With Japan ruling that Trans people must be sterilized, Brunei introducing the death penalty for homosexuality (but saying it won’t enforce it after a public outcry), America re-banning Trans in the military and the hot topic of Trans peoples place in sports and bathrooms it has felt very much like our Trans friends and family especially have been bearing the brunt of a lot of unwanted attention.

Trans Flag

I know there are many people, both in this country, and all over the world who can not be out. Who have to hide a part of themselves and remain in the closet. Pride marches still have problems, they still struggle with accessibility and inclusion; be they too white, or not disability friendly. A number of Pride March’s last year had their message co-opted by TERF groups. There have been arguments about the inclusion of organisations like the police or government departments in Pride events in some cities this year, with the concern that having people in uniforms as part of Pride will put some members of the community off attending.

Pride Flag

I have only been out as Queer for a couple of years now, and as a Cis, white woman with a son I could be seen to have ‘passing privilege’, in that people make assumptions about my sexuality. But I have to deal with the typical invisibility that most Bisexual or Queer people face, especially those who have children, in that assumption that your sexuality is based on who you are currently dating. However, in the grand scheme of things I’m well aware I have been very lucky, as I have never had to face the discrimination or abuse that others have had. Nor have I ever had to deal with any overt problems from my family, friends or colleagues when I came out. I resisted coming out for a long time because of hearing comments about Bisexual people’s presumed promiscuity or ‘inability to choose’, but actually when I worked up the courage to finally come out, those around me were very supportive; and I appreciate how privileged that makes me.

Recently I have been trying to be both a more vocal ally and a more visible member of the LGBTQ* community. The LGBTQ* networks in the public sector that I have found have all been very welcoming. While there is definitely more that needs to be done in terms of awareness and providing support for those members of the community who are facing bullying, harassment or discrimination, things like the cross government LGBT community event last year which was jointly sponsored by #OneTeamGov and DWP was really lovely to be part of, and the cross government #OneTeamGov LGBT+ slack group is a fantastic safe space for members of the community to discuss issues and upcoming events.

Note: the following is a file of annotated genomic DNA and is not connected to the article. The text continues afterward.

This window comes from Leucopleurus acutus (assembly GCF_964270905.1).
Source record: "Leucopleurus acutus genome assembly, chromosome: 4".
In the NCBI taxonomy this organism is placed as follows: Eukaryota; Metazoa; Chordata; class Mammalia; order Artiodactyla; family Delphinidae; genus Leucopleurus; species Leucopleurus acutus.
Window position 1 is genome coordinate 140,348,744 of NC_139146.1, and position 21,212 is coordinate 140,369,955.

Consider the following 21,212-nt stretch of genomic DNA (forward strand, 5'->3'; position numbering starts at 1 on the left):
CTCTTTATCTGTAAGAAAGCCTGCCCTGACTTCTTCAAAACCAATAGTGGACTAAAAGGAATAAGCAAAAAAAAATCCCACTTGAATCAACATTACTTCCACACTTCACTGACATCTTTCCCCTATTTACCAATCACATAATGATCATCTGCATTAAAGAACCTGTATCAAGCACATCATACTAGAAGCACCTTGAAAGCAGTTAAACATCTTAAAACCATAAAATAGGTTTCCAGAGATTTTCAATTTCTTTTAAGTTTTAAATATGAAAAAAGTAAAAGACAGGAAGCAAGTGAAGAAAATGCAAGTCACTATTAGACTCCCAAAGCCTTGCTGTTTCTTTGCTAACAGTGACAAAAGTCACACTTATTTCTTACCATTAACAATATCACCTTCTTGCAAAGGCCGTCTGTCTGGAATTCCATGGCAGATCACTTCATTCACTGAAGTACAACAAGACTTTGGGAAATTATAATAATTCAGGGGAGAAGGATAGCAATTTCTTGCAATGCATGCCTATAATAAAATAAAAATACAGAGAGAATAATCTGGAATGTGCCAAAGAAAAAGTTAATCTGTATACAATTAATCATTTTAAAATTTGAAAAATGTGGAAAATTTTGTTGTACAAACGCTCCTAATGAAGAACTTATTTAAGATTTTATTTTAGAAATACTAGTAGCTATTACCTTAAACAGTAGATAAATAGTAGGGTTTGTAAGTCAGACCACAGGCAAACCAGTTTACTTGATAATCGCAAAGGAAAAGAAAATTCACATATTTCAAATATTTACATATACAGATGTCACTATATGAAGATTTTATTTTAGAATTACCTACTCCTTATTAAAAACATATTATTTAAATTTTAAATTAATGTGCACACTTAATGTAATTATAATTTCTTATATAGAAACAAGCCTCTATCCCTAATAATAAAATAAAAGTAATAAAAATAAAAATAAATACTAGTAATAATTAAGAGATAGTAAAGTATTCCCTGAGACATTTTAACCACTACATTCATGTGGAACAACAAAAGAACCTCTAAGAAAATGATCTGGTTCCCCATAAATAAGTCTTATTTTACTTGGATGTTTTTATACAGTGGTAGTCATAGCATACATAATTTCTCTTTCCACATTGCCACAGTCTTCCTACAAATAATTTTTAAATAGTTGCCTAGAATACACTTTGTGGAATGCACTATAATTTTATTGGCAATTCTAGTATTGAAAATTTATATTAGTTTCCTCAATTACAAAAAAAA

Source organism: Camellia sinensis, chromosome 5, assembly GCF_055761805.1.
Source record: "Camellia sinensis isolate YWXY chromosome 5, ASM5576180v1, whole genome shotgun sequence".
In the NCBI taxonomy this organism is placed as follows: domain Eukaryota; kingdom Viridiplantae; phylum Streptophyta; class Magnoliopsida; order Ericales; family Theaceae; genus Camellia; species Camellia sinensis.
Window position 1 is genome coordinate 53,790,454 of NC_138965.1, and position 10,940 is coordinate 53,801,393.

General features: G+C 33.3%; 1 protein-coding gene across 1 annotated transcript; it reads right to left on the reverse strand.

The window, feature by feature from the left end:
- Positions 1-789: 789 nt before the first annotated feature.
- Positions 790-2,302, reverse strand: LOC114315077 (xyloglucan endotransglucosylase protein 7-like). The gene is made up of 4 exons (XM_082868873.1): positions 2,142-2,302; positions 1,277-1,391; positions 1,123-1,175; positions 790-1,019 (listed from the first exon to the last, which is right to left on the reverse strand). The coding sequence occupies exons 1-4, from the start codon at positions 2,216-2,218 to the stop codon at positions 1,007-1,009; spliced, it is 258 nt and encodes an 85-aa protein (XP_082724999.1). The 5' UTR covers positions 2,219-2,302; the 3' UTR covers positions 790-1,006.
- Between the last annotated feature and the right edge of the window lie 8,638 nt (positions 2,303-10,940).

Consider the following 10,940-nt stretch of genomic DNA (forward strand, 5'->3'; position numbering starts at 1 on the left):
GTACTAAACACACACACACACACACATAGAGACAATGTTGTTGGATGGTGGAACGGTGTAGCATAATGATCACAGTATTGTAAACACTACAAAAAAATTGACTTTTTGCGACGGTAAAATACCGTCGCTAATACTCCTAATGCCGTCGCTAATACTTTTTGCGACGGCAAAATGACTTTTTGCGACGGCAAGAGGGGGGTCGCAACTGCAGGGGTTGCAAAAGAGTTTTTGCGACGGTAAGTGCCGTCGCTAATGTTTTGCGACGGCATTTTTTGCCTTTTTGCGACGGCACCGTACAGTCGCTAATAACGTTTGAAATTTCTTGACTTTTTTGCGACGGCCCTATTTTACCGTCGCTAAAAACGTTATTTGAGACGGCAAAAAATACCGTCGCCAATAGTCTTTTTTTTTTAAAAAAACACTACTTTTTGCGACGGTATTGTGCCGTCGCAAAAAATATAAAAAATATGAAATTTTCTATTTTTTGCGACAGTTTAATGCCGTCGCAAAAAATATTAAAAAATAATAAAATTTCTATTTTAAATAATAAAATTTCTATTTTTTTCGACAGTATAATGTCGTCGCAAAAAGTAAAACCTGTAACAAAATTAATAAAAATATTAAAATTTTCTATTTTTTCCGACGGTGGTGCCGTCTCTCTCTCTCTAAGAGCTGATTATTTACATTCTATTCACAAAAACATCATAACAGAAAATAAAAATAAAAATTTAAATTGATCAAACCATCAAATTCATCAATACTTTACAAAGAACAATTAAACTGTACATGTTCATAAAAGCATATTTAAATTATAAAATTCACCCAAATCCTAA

I asked on Twitter and the Slack channel for some examples of lanyards from the LGBTQ* networks from across the Public Sector using the #ShowUsYourLanyard.

Left to Right: Care Quality Commission; Prison & Probation Service; a:Gender; Ministry of Justice; The Insolvency Service; Department of Heath & Social Care; and Departments for Works and Pensions.

As @HMPPS_PIPP says, lanyards are a way to show our everyday commitment and support for our community, a way to make a small gesture, but have a massive impact.

This year as some parts of the world begin to look more frightening, and with politics moving more to the right in many places I feel that I need to stand up and be counted now more than ever, to support those around me who can not come out and live there life in the open, to be an ally to those in our community who do face discrimination or attacks regularly.

This is doubly true as a Leader, I am trying my hardest to be an visible queer person within the Public Sector, while still be authentic and myself. Talking to others in the community about their issues, and working with networks to identify things we could do better, or seek opportunities to join up with others. This isn’t always the easiest thing to do, trying to find the time to attend network meetings or attend events isn’t easy for any of us, and I’m well aware it’s something I could do better at. This year I feel like I’m letting myself and my community down because I’m struggling to attend my local Pride march.

So, as we here the debate for ‘straight pride’ rear is head again as it did every month; I’m reminding myself why Pride is important, not just for myself, but for others in the community; and a quick look on social media reminds me that I am not taking this stance alone.

While there might still be plenty of people who disapprove of us, who hate us, who want to deny our rights to love who we love, and be who we are; that isn’t true of everyone. As I wrote this blog my news alert pinged with the news that Botswana has decriminalized gay sex. Taiwan legalised gay marriage last month, and in Poland were there are fears of its ruling Conservative government party rolling back LGBTQ* rights, Warsaw had its biggest Pride March yet with it’s mayor in attendance.

So if you are reading this and facing discrimination, please know you are not alone either. We are all here with you. That for me is what Pride month is all about, standing together, supporting each other and letting the world know we are not going anywhere. We matter. You matter. Whether you are out or not, whether you can attend Pride or not ; I am proud of you.